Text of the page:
Wednesday, 10 March 2021
Tuesday, 5 January 2021
A sign of a good cake is how often you make it. Since the recipe for this one was published on The Design Files mid-October of 2020, it's been in heavy rotation in my repertoire and has come to be associated with bright spots in what was undoubtedly a challenging year. The first time I made it was to take with me to see my dad for the first time since January in the border bubble between Queensland and NSW. In early November I caught a plane to Ballina, he drove down from Brisbane to pick me up at the airport and we pulled over at the first sign of a picnic table to eat this cake, a belated birthday one for him. I made it again it to take to my cousin and his wife who'd just had a baby (once they got home from hospital, where visitors weren't allowed) and, more recently, when a Victorian friend I hadn't seen all year because of their state lockdown, swung by Sydney on her way to Byron Bay for Christmas with her family. We ate it for dessert after dinner and the next morning I packed her off with a few fat slices for the road. Loaf cakes, as all this attests, are incredibly portable. Maybe it's partly the emotion of the occasion but there's something really joyful about
the combination of flavours and colours in this cake - the tropical feel of the coconut, the pop
of pink raspberry and the the zing of the lime. I'm always partial to sour cream in cakes, because of the taste and also as it keeps well.. which means it's both brilliant for leftovers and can be made in advance.
Wednesday, 9 September 2020
Cakes that contain sour cream are almost guaranteed to be good. I first heard about this one on the Home Cooking podcast. Samin Nosrat was raving about it so I paid attention. Samin - of chocolate midnight cake and Ligurian foccacia fame - is someone to be taken seriously. In addition to the sour cream and Samin's seal of approval, this cake also had going for it that it was super simple and featured lemons, which are cheap and plentiful right now in Australia. When I made it I wasn't disappointed - it's zippy with citrus, unbelievably soft from the coconut milk and sour cream, and in squares, easily transportable. I made it one weekend to take up to the Blue Mountains on a day trip, and the very next weekend to take across town on the train for dinner at a friend's. Its other advantage is that because it's an oil-based cake, it keeps really well and I imagine would freeze well too. Should you have any left over. I can almost guarantee you won't.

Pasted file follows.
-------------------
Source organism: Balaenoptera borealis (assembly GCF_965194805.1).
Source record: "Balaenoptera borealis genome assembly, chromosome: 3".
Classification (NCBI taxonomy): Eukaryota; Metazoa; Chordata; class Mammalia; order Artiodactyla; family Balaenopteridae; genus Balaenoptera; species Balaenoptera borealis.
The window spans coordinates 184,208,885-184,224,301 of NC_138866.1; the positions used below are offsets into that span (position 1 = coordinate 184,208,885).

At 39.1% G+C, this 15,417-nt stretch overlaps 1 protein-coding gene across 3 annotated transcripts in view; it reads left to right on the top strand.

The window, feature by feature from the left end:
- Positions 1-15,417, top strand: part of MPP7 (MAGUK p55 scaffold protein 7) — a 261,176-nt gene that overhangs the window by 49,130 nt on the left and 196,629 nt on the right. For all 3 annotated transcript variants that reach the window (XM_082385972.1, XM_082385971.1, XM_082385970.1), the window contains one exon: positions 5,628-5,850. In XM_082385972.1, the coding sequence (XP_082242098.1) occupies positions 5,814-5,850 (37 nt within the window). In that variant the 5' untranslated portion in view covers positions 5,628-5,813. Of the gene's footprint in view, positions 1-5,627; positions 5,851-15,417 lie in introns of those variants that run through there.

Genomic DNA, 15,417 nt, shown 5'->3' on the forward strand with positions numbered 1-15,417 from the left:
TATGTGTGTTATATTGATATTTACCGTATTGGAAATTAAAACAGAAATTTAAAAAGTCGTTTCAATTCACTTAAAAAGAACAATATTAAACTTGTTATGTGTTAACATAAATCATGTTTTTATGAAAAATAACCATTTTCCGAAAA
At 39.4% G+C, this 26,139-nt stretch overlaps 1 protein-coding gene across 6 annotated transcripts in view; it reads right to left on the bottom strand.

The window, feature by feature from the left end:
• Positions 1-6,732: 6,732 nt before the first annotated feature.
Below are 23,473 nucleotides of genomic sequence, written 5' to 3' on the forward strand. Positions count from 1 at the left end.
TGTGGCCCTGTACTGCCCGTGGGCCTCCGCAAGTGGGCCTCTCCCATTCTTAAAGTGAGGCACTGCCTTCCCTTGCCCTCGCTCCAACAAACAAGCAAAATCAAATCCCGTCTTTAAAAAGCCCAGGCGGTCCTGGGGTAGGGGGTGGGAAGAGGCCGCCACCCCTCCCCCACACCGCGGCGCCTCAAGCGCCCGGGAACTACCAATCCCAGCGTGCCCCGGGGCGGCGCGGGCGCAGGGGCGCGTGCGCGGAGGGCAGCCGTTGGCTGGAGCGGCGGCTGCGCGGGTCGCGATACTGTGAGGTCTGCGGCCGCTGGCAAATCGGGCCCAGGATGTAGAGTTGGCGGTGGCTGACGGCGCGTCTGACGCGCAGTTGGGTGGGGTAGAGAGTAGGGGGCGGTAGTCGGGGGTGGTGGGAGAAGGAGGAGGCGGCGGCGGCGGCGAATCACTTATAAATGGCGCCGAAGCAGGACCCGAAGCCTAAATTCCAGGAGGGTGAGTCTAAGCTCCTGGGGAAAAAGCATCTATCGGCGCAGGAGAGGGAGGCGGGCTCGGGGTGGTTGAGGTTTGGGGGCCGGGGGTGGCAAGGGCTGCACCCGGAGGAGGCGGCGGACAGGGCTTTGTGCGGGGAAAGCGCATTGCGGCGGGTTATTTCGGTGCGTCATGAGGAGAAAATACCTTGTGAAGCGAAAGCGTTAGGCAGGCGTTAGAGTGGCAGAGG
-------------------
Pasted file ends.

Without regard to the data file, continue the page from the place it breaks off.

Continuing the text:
Wednesday, 12 August 2020
Tuesday, 7 July 2020
Wednesday, 20 May 2020
Wednesday, 15 April 2020
A week or so ago a friend of mine had a birthday. Here in Sydney, as in so many places around the world at the moment, anything but essential travel is banned so though it was possible for me to make him a cake, it wasn't possible for me to deliver it personally, even though he was just across the bridge. In any case, there suddenly wasn't any flour to be found seemingly in all of Australia so cake too seemed impossible. But then, in an effort to distract myself from the news, I strayed across this recipe for a chocolate, buttermilk and raspberry cake. Miraculously it was flourless. And all the ingredients were store cupboard staples, or could be crafted from them with a bit of ingenuity. The recipe was from (the ironically-named, given my dilemma) Flour and Stone, a beautiful bakery in Woolloomooloo. Buoyed by this discovery, I made the cake and booked a courier... because if you have to be alone on your birthday in the apocalypse then there should at least be something sweet and celebratory you can stick a candle on. It turned out beautifully - luxuriously dark and fudgey, studded with soft, sour-sweet berries, the prettiest pops of red. It arrived a day late and smashed to smithereens, but I'm told still tasted good, and I guess was an even bigger surprise for all that. Best laid plans... If this interlude has taught us anything it's to throw them out the window... and adapt! See recipe head notes for useful hacks on the other key ingredients, should you need them.